Should we include stress and depression when using the Bradford Factor?Posted in : Seamus Says - Employment Law Discussion on 1 June 2018 Issues covered:
We include stress and depression in the Bradford Factor. Should this be included to meet a trigger or not?
Scott: There's no legal definition of stress, but of course, depression would be one of those areas that would be covered by Disability Discrimination Act 1995 (DDA).
Seamus: It can fall in certainly to a disability and then obviously if you're using that as criteria, you need to be very careful about how you're applying that criteria and whether or not that is discriminatory to the employee.
Scott: It all comes down to basically what you're doing is you're applying a criteria and a practice to everybody, but it has a bigger impact on certain people. No indirect discrimination applies to Northern Ireland thanks to the Malcolm and Lewisham case. What does happen is you have to consider is it a reasonable adjustment to take that criterion out and say we're not going to do where there are absences for depression or whatever it happens to be. That goes back to some of the previous questions. Should you be applying the same standards to somebody who's disabled or not? It has a bigger impact on them and they can say you should make a reasonable adjustment in my circumstance to enable me to at least do the necessary parts of the job.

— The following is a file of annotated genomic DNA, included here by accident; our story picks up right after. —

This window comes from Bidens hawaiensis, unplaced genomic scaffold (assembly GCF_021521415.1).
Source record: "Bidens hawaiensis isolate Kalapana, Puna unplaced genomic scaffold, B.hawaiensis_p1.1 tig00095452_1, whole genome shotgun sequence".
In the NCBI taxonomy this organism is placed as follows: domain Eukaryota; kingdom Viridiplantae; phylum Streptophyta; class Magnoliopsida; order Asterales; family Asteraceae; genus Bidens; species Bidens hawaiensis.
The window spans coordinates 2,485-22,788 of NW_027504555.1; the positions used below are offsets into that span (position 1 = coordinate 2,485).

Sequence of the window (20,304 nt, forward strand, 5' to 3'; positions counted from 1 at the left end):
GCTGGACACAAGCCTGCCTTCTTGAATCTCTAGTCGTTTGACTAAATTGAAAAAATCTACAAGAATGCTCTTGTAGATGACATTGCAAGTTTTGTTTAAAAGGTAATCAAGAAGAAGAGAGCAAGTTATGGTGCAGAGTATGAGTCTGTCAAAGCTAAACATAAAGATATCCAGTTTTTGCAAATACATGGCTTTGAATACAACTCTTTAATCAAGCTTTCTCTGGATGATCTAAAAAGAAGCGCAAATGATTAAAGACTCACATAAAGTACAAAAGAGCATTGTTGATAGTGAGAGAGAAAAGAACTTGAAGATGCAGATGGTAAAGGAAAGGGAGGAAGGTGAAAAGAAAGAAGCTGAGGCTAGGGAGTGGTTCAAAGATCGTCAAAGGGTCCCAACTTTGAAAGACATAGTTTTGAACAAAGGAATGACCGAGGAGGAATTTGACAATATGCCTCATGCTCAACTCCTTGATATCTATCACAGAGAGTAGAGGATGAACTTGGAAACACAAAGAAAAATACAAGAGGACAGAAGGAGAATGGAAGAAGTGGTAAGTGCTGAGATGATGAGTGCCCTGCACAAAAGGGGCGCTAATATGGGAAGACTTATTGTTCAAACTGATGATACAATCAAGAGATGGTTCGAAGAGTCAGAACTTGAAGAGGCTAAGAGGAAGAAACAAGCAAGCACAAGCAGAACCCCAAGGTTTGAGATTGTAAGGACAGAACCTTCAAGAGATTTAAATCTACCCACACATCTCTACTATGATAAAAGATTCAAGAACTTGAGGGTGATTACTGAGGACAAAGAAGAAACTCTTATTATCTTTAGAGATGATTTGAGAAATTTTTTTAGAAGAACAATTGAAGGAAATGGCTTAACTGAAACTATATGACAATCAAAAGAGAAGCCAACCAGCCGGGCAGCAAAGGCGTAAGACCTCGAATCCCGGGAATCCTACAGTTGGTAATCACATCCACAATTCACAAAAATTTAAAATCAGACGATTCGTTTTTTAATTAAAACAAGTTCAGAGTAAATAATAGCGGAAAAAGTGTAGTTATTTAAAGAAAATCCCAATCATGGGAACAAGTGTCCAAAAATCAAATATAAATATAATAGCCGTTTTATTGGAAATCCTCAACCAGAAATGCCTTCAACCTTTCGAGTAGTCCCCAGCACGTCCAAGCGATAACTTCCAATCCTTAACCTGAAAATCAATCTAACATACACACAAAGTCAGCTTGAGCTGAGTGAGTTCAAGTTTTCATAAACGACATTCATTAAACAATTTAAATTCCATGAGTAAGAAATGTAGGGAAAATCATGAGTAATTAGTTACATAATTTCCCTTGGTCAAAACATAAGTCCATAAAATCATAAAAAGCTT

Seamus: Yeah. Give me the same crack at the whip as everybody else, that's the purpose and the nature of it. I would be careful in relation to the depression, the stress. You might be okay on that one if the person is alleging the stress is a result of their work. You can see the slight and scale on that certainly, but depression, I would be careful if they see too many occupational health reports that come back to say this is likely going to fall under DDA.
Ultimately, they say it's a legal matter, but we take our starting point from that.
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